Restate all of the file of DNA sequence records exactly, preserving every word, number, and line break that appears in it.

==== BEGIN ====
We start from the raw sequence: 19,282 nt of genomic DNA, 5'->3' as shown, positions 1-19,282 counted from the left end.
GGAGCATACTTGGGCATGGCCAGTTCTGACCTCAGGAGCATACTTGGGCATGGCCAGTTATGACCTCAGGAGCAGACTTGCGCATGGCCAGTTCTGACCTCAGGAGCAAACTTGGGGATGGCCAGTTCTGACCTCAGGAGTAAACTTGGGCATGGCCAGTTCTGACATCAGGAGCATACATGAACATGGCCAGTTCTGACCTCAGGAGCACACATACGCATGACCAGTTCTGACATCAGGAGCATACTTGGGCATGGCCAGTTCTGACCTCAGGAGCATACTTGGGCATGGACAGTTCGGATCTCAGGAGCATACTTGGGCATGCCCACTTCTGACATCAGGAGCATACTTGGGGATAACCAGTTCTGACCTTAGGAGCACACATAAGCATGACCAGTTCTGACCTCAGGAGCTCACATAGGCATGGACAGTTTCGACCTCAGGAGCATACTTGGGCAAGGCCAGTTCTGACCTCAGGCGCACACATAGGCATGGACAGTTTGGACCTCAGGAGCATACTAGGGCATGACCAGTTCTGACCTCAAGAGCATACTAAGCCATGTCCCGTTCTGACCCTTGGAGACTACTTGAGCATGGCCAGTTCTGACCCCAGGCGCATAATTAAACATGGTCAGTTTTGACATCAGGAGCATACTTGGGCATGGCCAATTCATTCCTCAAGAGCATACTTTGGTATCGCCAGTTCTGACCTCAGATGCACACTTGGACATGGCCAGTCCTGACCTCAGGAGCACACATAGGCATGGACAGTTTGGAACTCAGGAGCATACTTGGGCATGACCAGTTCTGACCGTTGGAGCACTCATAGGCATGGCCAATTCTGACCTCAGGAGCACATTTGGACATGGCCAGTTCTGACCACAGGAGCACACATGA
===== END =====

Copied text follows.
We start from the raw sequence: 19,282 nt of genomic DNA, 5'->3' as shown, positions 1-19,282 counted from the left end.
GGAGCATACTTGGGCATGGCCAGTTCTGACCTCAGGAGCATACTTGGGCATGGCCAGTTATGACCTCAGGAGCAGACTTGCGCATGGCCAGTTCTGACCTCAGGAGCAAACTTGGGGATGGCCAGTTCTGACCTCAGGAGTAAACTTGGGCATGGCCAGTTCTGACATCAGGAGCATACATGAACATGGCCAGTTCTGACCTCAGGAGCACACATACGCATGACCAGTTCTGACATCAGGAGCATACTTGGGCATGGCCAGTTCTGACCTCAGGAGCATACTTGGGCATGGACAGTTCGGATCTCAGGAGCATACTTGGGCATGCCCACTTCTGACATCAGGAGCATACTTGGGGATAACCAGTTCTGACCTTAGGAGCACACATAAGCATGACCAGTTCTGACCTCAGGAGCTCACATAGGCATGGACAGTTTCGACCTCAGGAGCATACTTGGGCAAGGCCAGTTCTGACCTCAGGCGCACACATAGGCATGGACAGTTTGGACCTCAGGAGCATACTAGGGCATGACCAGTTCTGACCTCAAGAGCATACTAAGCCATGTCCCGTTCTGACCCTTGGAGACTACTTGAGCATGGCCAGTTCTGACCCCAGGCGCATAATTAAACATGGTCAGTTTTGACATCAGGAGCATACTTGGGCATGGCCAATTCATTCCTCAAGAGCATACTTTGGTATCGCCAGTTCTGACCTCAGATGCACACTTGGACATGGCCAGTCCTGACCTCAGGAGCACACATAGGCATGGACAGTTTGGAACTCAGGAGCATACTTGGGCATGACCAGTTCTGACCGTTGGAGCACTCATAGGCATGGCCAATTCTGACCTCAGGAGCACATTTGGACATGGCCAGTTCTGACCACAGGAGCACACATGA